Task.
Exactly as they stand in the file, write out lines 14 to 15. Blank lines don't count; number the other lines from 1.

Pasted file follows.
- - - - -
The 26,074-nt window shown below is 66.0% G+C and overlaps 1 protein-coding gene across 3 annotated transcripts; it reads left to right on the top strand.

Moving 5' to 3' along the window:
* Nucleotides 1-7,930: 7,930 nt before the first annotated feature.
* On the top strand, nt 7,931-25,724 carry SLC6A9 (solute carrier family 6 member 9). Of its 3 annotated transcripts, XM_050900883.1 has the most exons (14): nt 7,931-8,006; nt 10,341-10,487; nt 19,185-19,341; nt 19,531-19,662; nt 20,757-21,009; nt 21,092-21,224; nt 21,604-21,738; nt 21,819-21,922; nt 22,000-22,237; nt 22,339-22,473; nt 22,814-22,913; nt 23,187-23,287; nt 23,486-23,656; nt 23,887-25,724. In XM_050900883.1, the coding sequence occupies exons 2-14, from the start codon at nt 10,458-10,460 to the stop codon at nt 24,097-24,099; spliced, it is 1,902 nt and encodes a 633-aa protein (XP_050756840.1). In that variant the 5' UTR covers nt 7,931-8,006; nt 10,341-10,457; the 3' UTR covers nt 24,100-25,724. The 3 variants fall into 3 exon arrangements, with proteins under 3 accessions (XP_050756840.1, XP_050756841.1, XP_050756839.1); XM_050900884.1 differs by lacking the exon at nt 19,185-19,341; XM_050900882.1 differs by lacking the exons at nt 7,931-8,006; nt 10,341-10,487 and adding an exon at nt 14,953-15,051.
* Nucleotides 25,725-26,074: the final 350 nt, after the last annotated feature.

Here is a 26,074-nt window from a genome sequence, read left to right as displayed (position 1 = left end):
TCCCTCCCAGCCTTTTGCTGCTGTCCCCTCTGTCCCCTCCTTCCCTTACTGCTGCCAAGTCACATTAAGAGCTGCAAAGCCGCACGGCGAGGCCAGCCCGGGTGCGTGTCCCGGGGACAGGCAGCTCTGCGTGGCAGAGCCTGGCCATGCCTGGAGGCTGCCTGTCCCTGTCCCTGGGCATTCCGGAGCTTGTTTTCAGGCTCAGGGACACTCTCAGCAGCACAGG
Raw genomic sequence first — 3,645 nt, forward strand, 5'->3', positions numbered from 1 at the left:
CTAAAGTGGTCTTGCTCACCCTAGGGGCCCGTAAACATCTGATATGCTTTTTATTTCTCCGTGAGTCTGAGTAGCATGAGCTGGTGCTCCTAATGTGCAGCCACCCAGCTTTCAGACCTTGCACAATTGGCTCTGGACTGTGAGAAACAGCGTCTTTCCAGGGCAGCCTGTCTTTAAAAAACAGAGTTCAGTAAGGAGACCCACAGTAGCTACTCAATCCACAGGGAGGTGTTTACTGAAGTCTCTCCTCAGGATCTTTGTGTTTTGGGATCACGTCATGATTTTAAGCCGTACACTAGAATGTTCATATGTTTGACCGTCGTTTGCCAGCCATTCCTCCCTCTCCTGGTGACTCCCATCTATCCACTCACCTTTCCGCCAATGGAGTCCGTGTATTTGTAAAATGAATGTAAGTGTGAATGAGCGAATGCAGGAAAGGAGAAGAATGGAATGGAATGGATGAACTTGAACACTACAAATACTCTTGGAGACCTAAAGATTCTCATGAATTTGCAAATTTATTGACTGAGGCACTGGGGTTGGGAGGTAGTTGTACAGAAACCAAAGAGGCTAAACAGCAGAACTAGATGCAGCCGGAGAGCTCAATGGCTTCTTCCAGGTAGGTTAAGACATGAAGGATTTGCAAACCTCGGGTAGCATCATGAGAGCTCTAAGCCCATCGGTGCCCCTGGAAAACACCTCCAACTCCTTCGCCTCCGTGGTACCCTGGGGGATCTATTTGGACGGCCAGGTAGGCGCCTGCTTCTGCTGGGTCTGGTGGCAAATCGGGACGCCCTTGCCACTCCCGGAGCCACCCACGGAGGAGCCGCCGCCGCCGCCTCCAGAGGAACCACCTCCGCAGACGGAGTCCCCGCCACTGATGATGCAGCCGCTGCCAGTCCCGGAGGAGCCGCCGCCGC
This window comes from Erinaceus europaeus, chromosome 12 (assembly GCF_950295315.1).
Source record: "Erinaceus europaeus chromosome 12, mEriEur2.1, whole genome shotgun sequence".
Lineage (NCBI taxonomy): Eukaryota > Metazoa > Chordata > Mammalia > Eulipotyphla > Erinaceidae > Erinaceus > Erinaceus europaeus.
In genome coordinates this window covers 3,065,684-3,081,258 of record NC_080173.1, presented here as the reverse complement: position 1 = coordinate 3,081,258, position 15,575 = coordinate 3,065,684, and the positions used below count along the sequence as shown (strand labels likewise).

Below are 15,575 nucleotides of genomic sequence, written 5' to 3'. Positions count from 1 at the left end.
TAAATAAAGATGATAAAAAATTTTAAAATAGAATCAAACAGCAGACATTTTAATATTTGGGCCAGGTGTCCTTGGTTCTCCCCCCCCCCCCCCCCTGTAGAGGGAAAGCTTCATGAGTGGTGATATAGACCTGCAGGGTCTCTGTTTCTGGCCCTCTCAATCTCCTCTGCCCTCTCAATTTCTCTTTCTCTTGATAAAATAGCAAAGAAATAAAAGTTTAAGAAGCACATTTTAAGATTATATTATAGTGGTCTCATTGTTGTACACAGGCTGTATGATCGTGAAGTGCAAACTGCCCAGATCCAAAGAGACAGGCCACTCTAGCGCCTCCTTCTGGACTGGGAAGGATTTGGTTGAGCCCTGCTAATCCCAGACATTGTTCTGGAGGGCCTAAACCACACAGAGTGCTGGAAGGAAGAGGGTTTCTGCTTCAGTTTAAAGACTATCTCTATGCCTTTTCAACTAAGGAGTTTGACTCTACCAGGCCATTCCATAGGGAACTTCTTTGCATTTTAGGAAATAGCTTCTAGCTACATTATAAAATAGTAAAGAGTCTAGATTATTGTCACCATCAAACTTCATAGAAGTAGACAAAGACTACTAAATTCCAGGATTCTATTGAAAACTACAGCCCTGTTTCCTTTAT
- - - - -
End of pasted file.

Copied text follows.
Below are 15,575 nucleotides of genomic sequence, written 5' to 3'. Positions count from 1 at the left end.
TAAATAAAGATGATAAAAAATTTTAAAATAGAATCAAACAGCAGACATTTTAATATTTGGGCCAGGTGTCCTTGGTTCTCCCCCCCCCCCCCCCCTGTAGAGGGAAAGCTTCATGAGTGGTGATATAGACCTGCAGGGTCTCTGTTTCTGGCCCTCTCAATCTCCTCTGCCCTCTCAATTTCTCTTTCTCTTGATAAAATAGCAAAGAAATAAAAGTTTAAGAAGCACATTTTAAGATTATATTATAGTGGTCTCATTGTTGTACACAGGCTGTATGATCGTGAAGTGCAAACTGCCCAGATCCAAAGAGACAGGCCACTCTAGCGCCTCCTTCTGGACTGGGAAGGATTTGGTTGAGCCCTGCTAATCCCAGACATTGTTCTGGAGGGCCTAAACCACACAGAGTGCTGGAAGGAAGAGGGTTTCTGCTTCAGTTTAAAGACTATCTCTATGCCTTTTCAACTAAGGAGTTTGACTCTACCAGGCCATTCCATAGGGAACTTCTTTGCATTTTAGGAAATAGCTTCTAGCTACATTATAAAATAGTAAAGAGTCTAGATTATTGTCACCATCAAACTTCATAGAAGTAGACAAAGACTACTAAATTCCAGGATTCTATTGAAAACTACAGCCCTGTTTCCTTTAT